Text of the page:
Military activity began on this site as early as the 18th century with the British, French and Americans occupying "Dumpling Rock at various points until abandoned in 1779.
In 1798, the US Army began construction of a new fort that, while officially called Fort Louis, and later Fort Brown, would always be known simply as Fort Dumpling.
In 1899, just over 100 years later, the government purchased additional land, and destroyed the original fort. In its place was constructed many concrete gun emplacements for modern rifled guns.
A new battery was added in 1901, and an additional six batteries by 1910.
Five companies of Rhode Island National Guard garrisoned the fort during World War I, but after that only one person looked after it and other facilities. In 1940, however, with the American involvement in World War II, the fort was reactivated and new facilities were constructed.
Military operations ended at the fort in 1946, and it was abandoned until 1972. At that time, the State of Rhode Island took over the property, adding it to the National Register of Historic Places.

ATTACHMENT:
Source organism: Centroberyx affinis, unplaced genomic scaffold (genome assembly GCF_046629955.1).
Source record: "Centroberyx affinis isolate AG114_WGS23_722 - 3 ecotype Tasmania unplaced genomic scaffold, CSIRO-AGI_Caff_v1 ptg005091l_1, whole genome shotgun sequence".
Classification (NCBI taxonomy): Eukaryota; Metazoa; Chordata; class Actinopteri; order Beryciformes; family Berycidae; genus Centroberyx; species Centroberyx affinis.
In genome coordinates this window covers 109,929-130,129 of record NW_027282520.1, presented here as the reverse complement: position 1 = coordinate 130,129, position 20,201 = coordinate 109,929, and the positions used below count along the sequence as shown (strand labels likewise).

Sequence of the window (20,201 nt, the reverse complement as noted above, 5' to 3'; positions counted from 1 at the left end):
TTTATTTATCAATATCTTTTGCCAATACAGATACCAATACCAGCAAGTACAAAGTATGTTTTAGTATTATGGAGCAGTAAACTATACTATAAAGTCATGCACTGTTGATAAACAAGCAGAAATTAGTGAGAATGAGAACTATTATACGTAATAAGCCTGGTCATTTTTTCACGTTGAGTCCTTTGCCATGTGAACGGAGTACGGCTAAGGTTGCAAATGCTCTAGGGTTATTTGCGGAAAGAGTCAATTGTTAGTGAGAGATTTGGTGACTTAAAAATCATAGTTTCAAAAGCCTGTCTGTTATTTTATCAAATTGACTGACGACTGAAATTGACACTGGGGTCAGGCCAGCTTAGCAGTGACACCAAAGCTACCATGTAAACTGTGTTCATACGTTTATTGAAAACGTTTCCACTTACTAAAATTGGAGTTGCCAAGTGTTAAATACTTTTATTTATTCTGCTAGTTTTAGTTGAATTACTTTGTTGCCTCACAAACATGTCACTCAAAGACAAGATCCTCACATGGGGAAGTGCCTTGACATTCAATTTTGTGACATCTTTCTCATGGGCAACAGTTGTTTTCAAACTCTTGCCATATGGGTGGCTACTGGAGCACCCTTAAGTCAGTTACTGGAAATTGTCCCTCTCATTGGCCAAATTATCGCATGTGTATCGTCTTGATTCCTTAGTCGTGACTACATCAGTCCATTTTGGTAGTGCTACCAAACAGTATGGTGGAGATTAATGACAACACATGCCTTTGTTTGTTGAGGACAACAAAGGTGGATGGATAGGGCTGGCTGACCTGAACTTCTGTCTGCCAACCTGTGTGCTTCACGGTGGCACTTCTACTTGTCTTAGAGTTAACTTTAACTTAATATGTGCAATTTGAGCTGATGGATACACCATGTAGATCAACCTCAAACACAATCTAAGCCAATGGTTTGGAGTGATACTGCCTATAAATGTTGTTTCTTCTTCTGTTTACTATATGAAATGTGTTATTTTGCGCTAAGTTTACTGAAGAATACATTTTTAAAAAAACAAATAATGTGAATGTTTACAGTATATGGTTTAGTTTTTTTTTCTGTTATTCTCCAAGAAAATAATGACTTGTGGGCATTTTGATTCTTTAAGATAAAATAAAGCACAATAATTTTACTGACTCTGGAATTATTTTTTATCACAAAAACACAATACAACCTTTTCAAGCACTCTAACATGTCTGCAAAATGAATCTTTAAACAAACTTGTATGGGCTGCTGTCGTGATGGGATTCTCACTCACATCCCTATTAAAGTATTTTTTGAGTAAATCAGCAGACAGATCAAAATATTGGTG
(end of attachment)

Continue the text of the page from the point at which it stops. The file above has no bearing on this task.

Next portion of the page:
Armaments were as follows:
Battery Dickenson: 2 6-inch M1900 guns.
Battery Crittenden: 2 3-inch M1903 guns.
Battery Wheaton: 2 12-inch M1888 guns.
Battery Varnum: 2 12-inch M1888 guns.
Battery Walbach: 3 10-inch guns.
Battery Zook: 3 6-inch guns (until 1918)
Battery Cooke: 2 3-inch guns (until 1920)
In addition, Battery 923 consisted of two 90mm guns served as a Anti-Motor Torpedo Boat (AMTB) Battery.
When we arrived and discovered that, like Fort Foster before, this area was a national park, we became somewhat dismayed. However, our feelings would be short-lived. A quick scoot past the fence netted us bunkers and tunnels in the dark, graffiti-covered depths of this large old fort.
It seemed to stretch on and on, and something different to see after each turn. We were accompanied from a distance by a group of young teenage girls who appeared scared of their own shadows, and whose frequent screams shattered the silence. Too funny.
As we left, we were quite happy to have stopped.